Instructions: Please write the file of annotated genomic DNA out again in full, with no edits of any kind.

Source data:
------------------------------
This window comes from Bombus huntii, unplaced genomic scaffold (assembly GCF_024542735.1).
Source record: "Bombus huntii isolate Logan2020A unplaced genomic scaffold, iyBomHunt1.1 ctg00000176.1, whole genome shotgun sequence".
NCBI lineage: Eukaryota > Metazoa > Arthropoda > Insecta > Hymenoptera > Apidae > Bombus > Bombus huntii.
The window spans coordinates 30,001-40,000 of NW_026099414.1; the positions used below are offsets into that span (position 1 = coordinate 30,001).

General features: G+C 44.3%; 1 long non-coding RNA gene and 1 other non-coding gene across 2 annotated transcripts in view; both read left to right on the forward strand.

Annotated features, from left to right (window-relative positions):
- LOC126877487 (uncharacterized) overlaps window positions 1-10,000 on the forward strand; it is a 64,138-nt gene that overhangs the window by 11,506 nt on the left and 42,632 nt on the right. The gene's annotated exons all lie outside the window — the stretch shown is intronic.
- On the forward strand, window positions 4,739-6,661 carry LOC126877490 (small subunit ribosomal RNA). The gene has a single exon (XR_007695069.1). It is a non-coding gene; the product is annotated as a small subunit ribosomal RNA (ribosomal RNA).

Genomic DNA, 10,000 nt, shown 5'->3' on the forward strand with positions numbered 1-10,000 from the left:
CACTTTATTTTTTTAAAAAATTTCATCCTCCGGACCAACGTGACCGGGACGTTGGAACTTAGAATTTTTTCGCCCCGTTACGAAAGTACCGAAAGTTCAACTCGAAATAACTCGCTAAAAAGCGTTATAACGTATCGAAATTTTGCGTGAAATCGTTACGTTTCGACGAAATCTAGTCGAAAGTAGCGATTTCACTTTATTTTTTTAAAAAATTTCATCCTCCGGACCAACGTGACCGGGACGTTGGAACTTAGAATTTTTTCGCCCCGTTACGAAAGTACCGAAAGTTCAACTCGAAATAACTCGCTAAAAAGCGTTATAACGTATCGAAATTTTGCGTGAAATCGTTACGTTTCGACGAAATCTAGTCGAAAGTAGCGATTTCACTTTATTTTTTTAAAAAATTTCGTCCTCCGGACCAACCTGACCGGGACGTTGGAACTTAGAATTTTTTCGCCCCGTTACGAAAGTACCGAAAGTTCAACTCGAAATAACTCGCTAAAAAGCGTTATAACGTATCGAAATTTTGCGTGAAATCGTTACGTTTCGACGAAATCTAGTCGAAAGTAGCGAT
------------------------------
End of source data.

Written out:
This window comes from Bombus huntii, unplaced genomic scaffold (assembly GCF_024542735.1).
Source record: "Bombus huntii isolate Logan2020A unplaced genomic scaffold, iyBomHunt1.1 ctg00000176.1, whole genome shotgun sequence".
NCBI lineage: Eukaryota > Metazoa > Arthropoda > Insecta > Hymenoptera > Apidae > Bombus > Bombus huntii.
The window spans coordinates 30,001-40,000 of NW_026099414.1; the positions used below are offsets into that span (position 1 = coordinate 30,001).

General features: G+C 44.3%; 1 long non-coding RNA gene and 1 other non-coding gene across 2 annotated transcripts in view; both read left to right on the forward strand.

Annotated features, from left to right (window-relative positions):
- LOC126877487 (uncharacterized) overlaps window positions 1-10,000 on the forward strand; it is a 64,138-nt gene that overhangs the window by 11,506 nt on the left and 42,632 nt on the right. The gene's annotated exons all lie outside the window — the stretch shown is intronic.
- On the forward strand, window positions 4,739-6,661 carry LOC126877490 (small subunit ribosomal RNA). The gene has a single exon (XR_007695069.1). It is a non-coding gene; the product is annotated as a small subunit ribosomal RNA (ribosomal RNA).

Genomic DNA, 10,000 nt, shown 5'->3' on the forward strand with positions numbered 1-10,000 from the left:
CACTTTATTTTTTTAAAAAATTTCATCCTCCGGACCAACGTGACCGGGACGTTGGAACTTAGAATTTTTTCGCCCCGTTACGAAAGTACCGAAAGTTCAACTCGAAATAACTCGCTAAAAAGCGTTATAACGTATCGAAATTTTGCGTGAAATCGTTACGTTTCGACGAAATCTAGTCGAAAGTAGCGATTTCACTTTATTTTTTTAAAAAATTTCATCCTCCGGACCAACGTGACCGGGACGTTGGAACTTAGAATTTTTTCGCCCCGTTACGAAAGTACCGAAAGTTCAACTCGAAATAACTCGCTAAAAAGCGTTATAACGTATCGAAATTTTGCGTGAAATCGTTACGTTTCGACGAAATCTAGTCGAAAGTAGCGATTTCACTTTATTTTTTTAAAAAATTTCGTCCTCCGGACCAACCTGACCGGGACGTTGGAACTTAGAATTTTTTCGCCCCGTTACGAAAGTACCGAAAGTTCAACTCGAAATAACTCGCTAAAAAGCGTTATAACGTATCGAAATTTTGCGTGAAATCGTTACGTTTCGACGAAATCTAGTCGAAAGTAGCGAT